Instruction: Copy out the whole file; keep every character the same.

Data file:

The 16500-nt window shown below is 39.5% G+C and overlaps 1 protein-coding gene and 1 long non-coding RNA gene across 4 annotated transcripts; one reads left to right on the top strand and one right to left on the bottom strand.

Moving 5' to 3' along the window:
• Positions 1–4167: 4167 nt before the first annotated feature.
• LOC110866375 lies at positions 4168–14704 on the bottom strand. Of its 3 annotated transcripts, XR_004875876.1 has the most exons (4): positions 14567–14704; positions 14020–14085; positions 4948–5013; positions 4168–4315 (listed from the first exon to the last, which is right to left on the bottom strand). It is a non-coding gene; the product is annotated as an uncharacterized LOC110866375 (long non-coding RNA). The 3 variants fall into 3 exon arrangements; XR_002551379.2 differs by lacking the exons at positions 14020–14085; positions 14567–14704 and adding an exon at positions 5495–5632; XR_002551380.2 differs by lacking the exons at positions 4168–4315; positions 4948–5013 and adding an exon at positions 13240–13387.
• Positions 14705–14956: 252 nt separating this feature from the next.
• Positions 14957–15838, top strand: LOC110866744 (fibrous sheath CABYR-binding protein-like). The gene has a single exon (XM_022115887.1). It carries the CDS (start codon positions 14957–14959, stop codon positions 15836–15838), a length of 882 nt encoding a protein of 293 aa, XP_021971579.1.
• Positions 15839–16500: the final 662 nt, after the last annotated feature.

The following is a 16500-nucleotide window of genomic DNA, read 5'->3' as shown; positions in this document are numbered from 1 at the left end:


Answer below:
The 16500-nt window shown below is 39.5% G+C and overlaps 1 protein-coding gene and 1 long non-coding RNA gene across 4 annotated transcripts; one reads left to right on the top strand and one right to left on the bottom strand.

Moving 5' to 3' along the window:
• Positions 1–4167: 4167 nt before the first annotated feature.
• LOC110866375 lies at positions 4168–14704 on the bottom strand. Of its 3 annotated transcripts, XR_004875876.1 has the most exons (4): positions 14567–14704; positions 14020–14085; positions 4948–5013; positions 4168–4315 (listed from the first exon to the last, which is right to left on the bottom strand). It is a non-coding gene; the product is annotated as an uncharacterized LOC110866375 (long non-coding RNA). The 3 variants fall into 3 exon arrangements; XR_002551379.2 differs by lacking the exons at positions 14020–14085; positions 14567–14704 and adding an exon at positions 5495–5632; XR_002551380.2 differs by lacking the exons at positions 4168–4315; positions 4948–5013 and adding an exon at positions 13240–13387.
• Positions 14705–14956: 252 nt separating this feature from the next.
• Positions 14957–15838, top strand: LOC110866744 (fibrous sheath CABYR-binding protein-like). The gene has a single exon (XM_022115887.1). It carries the CDS (start codon positions 14957–14959, stop codon positions 15836–15838), a length of 882 nt encoding a protein of 293 aa, XP_021971579.1.
• Positions 15839–16500: the final 662 nt, after the last annotated feature.

The following is a 16500-nucleotide window of genomic DNA, read 5'->3' as shown; positions in this document are numbered from 1 at the left end: